Garlic reduces lung cancer risk by 44%, suggests study

By Annie-Rose Harrison-Dunn

- Last updated on GMT

Eating garlic twice a week could be key to preventing lung cancer, suggests study.
Eating garlic twice a week could be key to preventing lung cancer, suggests study.

Related tags: Lung cancer, Garlic

Consuming raw garlic could serve as a protective factor against lung cancer, even for smokers, suggests a new study by Chinese scientists.

Researchers at the Jiangsu Provincial Centre for Disease Control and Prevention claim to have found a protective association between the intake of raw garlic and lung cancer, advocating that, “garlic may potentially serve as a chemopreventive agent for lung cancer.”

The study suggests even smokers can reduce their risk of lung cancer by around 30% by eating raw garlic two or more times a week. Around 86% of lung cancer deaths in the UK are caused by tobacco smoking, according to Cancer Research UK. 

The researchers conducted face-to-face, standardised interviews in China with 1,424 lung cancer patients and 4,543 healthy controls which aimed to find out about participants’ lifestyles and diets - in particular how much garlic they ate and whether they smoked.  

In the past garlic has been linked with cardiovascular​ and immune system health.

According to the researchers the “effective components in garlic in lung cancer chemoprevention warrant further in-depth investigation.”​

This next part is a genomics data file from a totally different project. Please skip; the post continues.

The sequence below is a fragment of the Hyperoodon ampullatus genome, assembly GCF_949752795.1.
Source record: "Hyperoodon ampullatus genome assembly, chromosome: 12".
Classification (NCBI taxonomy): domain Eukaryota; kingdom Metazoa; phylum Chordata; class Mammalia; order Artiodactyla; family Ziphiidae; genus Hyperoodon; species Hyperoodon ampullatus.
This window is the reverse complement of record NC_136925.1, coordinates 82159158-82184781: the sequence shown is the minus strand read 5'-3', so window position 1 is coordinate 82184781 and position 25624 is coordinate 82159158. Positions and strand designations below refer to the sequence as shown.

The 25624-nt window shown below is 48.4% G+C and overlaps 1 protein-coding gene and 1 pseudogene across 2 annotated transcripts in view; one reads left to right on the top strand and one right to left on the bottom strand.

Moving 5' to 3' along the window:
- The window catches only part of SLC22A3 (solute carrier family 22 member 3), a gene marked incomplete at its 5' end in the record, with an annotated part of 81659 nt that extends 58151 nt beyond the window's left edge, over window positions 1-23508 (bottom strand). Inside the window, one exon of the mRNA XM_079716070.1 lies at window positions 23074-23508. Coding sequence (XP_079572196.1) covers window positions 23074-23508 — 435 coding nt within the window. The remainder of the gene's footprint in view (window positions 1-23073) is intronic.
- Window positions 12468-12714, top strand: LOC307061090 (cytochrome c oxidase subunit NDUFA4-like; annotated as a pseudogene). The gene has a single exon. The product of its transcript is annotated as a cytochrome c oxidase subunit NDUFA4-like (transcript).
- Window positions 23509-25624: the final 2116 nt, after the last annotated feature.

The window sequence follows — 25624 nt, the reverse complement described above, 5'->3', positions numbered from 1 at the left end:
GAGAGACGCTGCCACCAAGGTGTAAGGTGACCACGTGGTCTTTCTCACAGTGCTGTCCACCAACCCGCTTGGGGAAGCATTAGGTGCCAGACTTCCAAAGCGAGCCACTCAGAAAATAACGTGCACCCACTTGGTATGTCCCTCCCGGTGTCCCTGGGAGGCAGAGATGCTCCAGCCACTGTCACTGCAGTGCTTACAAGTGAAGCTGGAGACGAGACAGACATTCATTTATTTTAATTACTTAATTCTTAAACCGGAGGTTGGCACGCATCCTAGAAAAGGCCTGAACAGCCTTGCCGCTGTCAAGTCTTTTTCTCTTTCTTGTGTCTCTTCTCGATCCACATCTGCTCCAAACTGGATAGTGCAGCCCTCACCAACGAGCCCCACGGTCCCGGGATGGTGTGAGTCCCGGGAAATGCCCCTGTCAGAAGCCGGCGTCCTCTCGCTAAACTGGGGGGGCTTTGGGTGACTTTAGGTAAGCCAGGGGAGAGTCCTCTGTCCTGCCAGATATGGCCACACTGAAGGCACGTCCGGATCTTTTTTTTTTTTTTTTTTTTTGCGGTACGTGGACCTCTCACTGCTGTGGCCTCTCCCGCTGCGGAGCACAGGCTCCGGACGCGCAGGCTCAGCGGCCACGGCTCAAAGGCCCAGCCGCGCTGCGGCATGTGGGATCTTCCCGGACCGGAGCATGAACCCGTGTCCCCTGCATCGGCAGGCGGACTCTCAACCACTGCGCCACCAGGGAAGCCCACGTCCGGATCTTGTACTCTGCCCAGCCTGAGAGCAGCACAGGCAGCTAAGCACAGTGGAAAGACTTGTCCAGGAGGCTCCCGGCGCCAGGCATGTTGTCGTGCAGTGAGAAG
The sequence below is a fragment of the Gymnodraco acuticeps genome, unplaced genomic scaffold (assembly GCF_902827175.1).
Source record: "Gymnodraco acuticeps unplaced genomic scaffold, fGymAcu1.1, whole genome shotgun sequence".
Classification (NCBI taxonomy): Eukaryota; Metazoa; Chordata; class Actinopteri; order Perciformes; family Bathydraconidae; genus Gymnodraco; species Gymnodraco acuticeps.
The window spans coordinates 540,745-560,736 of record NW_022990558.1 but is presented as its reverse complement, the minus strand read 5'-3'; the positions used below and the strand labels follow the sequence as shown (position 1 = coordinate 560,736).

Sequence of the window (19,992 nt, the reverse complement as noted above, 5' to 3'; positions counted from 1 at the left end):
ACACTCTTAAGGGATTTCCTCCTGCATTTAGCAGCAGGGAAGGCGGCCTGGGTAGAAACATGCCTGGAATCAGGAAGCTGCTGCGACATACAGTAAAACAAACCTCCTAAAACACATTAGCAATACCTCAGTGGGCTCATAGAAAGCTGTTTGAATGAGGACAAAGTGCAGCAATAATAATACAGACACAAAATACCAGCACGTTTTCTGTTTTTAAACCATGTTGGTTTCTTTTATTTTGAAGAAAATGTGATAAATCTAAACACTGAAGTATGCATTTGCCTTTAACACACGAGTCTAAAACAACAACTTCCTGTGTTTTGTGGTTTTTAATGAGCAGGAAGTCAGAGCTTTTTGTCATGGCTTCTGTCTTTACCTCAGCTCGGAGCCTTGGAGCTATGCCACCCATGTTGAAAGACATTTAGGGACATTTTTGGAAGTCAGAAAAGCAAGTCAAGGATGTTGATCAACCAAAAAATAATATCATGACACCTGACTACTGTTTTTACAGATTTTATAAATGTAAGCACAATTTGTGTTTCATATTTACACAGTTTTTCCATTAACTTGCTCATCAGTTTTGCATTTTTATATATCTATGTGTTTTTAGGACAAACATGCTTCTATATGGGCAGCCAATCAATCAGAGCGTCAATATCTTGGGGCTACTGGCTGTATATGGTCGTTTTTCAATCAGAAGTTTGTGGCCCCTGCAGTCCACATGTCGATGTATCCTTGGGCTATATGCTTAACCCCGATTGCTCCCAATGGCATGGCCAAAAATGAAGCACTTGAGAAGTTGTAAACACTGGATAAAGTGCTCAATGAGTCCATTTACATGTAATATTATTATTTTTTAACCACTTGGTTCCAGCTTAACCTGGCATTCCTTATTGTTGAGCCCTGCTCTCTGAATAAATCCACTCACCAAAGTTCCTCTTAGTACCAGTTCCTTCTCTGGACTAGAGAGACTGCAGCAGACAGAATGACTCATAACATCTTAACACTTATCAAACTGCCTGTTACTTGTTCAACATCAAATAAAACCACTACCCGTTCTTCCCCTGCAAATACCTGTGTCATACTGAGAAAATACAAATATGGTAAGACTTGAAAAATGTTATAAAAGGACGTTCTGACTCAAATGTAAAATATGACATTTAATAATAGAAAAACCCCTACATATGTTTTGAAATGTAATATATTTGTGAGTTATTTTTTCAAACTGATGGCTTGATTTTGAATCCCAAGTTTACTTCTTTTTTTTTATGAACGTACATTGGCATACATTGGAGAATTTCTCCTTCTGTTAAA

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The researchers suggested that diallyl sulphide - a compound released when a garlic bulb sprouts into cloves - may be at the root of garlic’s preventative potential.

Diallyl sulphide is a breakdown of allicin, an antibiotic and anti-fungal compound largely depleted by cooking or pickling.

While the study concentrated primarily on garlic in its raw state, it can also be consumed in tablet, oil, powder, aged and cooked form.

Garlic (allium sativum​) is an important ingredient of Chinese medicine and can be found within many traditional herbal remedies and traditional Chinese medicines (TCMs).

Yet proclamations of these health properties can be found outside of China too. The World Health Organisation’s guidelines recommend a dose of around one clove of fresh garlic for adults per day. While garlic tablets are a licensed drug in Germany, where they are prescribed for the treatment of atherosclerosis.

According to Euromonitor International, China produced 13,719,1000 tonnes of the world's 17,789,7000 tonne supply of garlic in 2012.

Source: American Association for Cancer Research

Published online ahead of print, doi: 10.1158/1940-6207.CAPR-13-0015

“Raw Garlic Consumption as a Protective Factor for Lung Cancer, a Population-Based Case–Control Study in a Chinese Population”

Authors: Zi-Yi Jin, Ming Wu, Ren-Qiang Han et al.

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